I don't even know how he could be a role model for his own children like that.
I have no doubt that he would be a less accomplished cyclist without the drugs. But to say that he would have been a nobody without PEDs is a little preposterous. It almost presumes that someone higher up in cycling personally anointed him as the next great one, and decided they would take him under their wing and do all it would take to get this useless pipsqueak all the way up to the top. That's a little too conspiracy theory for me.
The Whistleblower Lawsuit Against Lance Armstrong: What to Expect Next
In 2010, Floyd Landis, a former teammate of Armstrong’s, reportedly filed a federal “qui tam” whistleblower lawsuit against Armstrong and others. According to news reports, Landis’s whistleblower lawsuit charges that Armstrong violated the terms of the $30 million sponsorship contract he and his cycling team had with the U.S. Postal Service (USPS) by taking drugs to enhance their performances.
Here are some answers to questions about qui tam whistleblower cases and what to expect:
How can Landis as a whistleblower sue Armstrong?
Landis can sue Armstrong under the False Claims Act, which allows whistleblowers to file lawsuits against individuals and companies to recover money the government has lost due to fraud. In this instance, Landis claims the USPS was defrauded of an estimated $30 million it paid to sponsor Armstrong’s team. The law sets a maximum penalty of three times damages plus penalties for each false claim – so Armstrong and the others could be liable for more than $90 million. Whistleblowers receive rewards as an incentive to help the government recover funds otherwise lost to fraud.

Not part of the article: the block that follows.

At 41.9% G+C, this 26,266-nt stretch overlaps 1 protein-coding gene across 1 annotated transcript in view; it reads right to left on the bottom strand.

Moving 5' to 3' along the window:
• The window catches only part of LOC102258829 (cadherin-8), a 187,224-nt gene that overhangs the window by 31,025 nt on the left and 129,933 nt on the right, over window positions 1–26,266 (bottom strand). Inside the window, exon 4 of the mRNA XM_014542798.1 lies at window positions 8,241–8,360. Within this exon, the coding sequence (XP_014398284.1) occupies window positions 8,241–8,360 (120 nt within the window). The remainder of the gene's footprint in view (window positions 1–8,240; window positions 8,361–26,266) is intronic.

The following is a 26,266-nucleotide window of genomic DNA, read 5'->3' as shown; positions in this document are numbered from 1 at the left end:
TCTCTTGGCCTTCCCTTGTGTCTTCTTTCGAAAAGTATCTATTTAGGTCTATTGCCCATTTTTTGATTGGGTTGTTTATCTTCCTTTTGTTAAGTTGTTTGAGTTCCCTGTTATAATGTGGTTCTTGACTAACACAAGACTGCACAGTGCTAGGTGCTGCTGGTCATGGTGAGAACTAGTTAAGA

Why can’t the public see Landis’s whistleblower allegations against Armstrong? The lawsuit was filed more than two years ago, according to news reports.
The False Claims Act requires that qui tam whistleblower cases be filed “under seal” – meaning they can’t be seen by the public – so that the Justice Department has an opportunity to investigate the whistleblower allegations and decide whether to intervene in the case. In this instance, the public became aware of the lawsuit as a result of information leaked to the press.
The seal is by court order, and the consequences for violating the order can be serious. The False Claims Act provides for an initial seal period of only 60 days, but the government generally asks the court to extend the seal period for months and often years while it is investigating. The seal in the Armstrong case expires Friday, according to news reports. If the court doesn’t extend the seal, the Justice Department will be required to tell the court whether it will join the whistleblower lawsuit. It also could say it hasn’t made a decision yet on whether to intervene and reserve the right to join the case at a later time. The lawsuit will be made public if the seal is not extended or the Justice Department joins the case.
So Landis, a cheater himself who knowingly bilked his supporters for four years to pay for bogus legal challenges, and who also doped as a USPS rider, is suing Lance for doping while racing for USPS? We shouldn't be surprised at the depths Landis will reach, since this was the same person behind the obscene calls to Greg LeMond, making reference to LeMond's being molested as a kid.
So what bothers me the most about this, is that Lance has ALWAYS been an athlete a world apart from everyone else. Growing up in Plano/Richardson he had no peer. I am still a supporter, he has done way too much for pediatric cancer to criticize him. I find it quite telling that all those titles have not been replaced. I'd bet that everyone (EVERYONE) was using at the time. Go Lance.